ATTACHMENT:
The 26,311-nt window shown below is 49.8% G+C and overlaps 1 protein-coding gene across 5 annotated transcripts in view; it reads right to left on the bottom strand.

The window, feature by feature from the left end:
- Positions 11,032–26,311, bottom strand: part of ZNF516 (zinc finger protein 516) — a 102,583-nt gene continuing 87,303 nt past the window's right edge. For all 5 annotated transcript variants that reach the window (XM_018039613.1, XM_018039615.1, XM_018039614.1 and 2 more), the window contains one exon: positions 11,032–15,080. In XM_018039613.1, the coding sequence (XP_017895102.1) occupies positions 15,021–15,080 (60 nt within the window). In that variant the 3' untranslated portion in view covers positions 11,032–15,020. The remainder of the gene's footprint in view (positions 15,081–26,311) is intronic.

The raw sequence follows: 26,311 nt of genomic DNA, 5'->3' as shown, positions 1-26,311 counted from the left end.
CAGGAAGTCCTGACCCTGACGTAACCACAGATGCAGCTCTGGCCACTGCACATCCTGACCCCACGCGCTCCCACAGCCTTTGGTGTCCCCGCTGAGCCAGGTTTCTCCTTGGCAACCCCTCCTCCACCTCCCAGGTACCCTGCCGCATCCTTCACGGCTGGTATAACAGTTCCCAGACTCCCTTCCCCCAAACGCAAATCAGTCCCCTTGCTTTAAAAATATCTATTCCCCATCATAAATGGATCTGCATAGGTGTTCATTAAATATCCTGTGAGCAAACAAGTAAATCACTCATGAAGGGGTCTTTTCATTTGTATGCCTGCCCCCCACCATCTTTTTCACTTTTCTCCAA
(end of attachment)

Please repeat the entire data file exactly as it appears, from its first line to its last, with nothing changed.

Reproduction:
The 26,311-nt window shown below is 49.8% G+C and overlaps 1 protein-coding gene across 5 annotated transcripts in view; it reads right to left on the bottom strand.

The window, feature by feature from the left end:
- Positions 11,032–26,311, bottom strand: part of ZNF516 (zinc finger protein 516) — a 102,583-nt gene continuing 87,303 nt past the window's right edge. For all 5 annotated transcript variants that reach the window (XM_018039613.1, XM_018039615.1, XM_018039614.1 and 2 more), the window contains one exon: positions 11,032–15,080. In XM_018039613.1, the coding sequence (XP_017895102.1) occupies positions 15,021–15,080 (60 nt within the window). In that variant the 3' untranslated portion in view covers positions 11,032–15,020. The remainder of the gene's footprint in view (positions 15,081–26,311) is intronic.

The raw sequence follows: 26,311 nt of genomic DNA, 5'->3' as shown, positions 1-26,311 counted from the left end.
CAGGAAGTCCTGACCCTGACGTAACCACAGATGCAGCTCTGGCCACTGCACATCCTGACCCCACGCGCTCCCACAGCCTTTGGTGTCCCCGCTGAGCCAGGTTTCTCCTTGGCAACCCCTCCTCCACCTCCCAGGTACCCTGCCGCATCCTTCACGGCTGGTATAACAGTTCCCAGACTCCCTTCCCCCAAACGCAAATCAGTCCCCTTGCTTTAAAAATATCTATTCCCCATCATAAATGGATCTGCATAGGTGTTCATTAAATATCCTGTGAGCAAACAAGTAAATCACTCATGAAGGGGTCTTTTCATTTGTATGCCTGCCCCCCACCATCTTTTTCACTTTTCTCCAA